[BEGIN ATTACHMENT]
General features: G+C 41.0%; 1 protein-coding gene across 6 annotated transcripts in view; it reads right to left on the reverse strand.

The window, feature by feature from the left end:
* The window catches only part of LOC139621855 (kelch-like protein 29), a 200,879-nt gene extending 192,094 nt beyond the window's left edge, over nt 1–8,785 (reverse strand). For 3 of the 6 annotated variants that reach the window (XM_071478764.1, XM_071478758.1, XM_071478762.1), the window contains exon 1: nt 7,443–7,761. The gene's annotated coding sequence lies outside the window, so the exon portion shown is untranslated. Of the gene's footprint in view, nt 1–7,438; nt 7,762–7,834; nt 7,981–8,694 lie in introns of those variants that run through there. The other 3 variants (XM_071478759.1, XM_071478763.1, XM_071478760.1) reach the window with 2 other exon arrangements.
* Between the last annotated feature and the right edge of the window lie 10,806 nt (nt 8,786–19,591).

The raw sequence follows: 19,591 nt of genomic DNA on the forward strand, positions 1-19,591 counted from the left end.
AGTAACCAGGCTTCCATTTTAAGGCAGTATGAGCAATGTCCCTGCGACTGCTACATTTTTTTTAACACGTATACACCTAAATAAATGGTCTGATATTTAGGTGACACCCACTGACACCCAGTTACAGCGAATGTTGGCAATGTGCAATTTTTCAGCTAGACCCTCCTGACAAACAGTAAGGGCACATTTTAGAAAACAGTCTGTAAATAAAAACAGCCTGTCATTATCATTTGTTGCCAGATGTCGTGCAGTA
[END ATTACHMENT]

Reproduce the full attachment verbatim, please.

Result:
General features: G+C 41.0%; 1 protein-coding gene across 6 annotated transcripts in view; it reads right to left on the reverse strand.

The window, feature by feature from the left end:
* The window catches only part of LOC139621855 (kelch-like protein 29), a 200,879-nt gene extending 192,094 nt beyond the window's left edge, over nt 1–8,785 (reverse strand). For 3 of the 6 annotated variants that reach the window (XM_071478764.1, XM_071478758.1, XM_071478762.1), the window contains exon 1: nt 7,443–7,761. The gene's annotated coding sequence lies outside the window, so the exon portion shown is untranslated. Of the gene's footprint in view, nt 1–7,438; nt 7,762–7,834; nt 7,981–8,694 lie in introns of those variants that run through there. The other 3 variants (XM_071478759.1, XM_071478763.1, XM_071478760.1) reach the window with 2 other exon arrangements.
* Between the last annotated feature and the right edge of the window lie 10,806 nt (nt 8,786–19,591).

The raw sequence follows: 19,591 nt of genomic DNA on the forward strand, positions 1-19,591 counted from the left end.
AGTAACCAGGCTTCCATTTTAAGGCAGTATGAGCAATGTCCCTGCGACTGCTACATTTTTTTTAACACGTATACACCTAAATAAATGGTCTGATATTTAGGTGACACCCACTGACACCCAGTTACAGCGAATGTTGGCAATGTGCAATTTTTCAGCTAGACCCTCCTGACAAACAGTAAGGGCACATTTTAGAAAACAGTCTGTAAATAAAAACAGCCTGTCATTATCATTTGTTGCCAGATGTCGTGCAGTA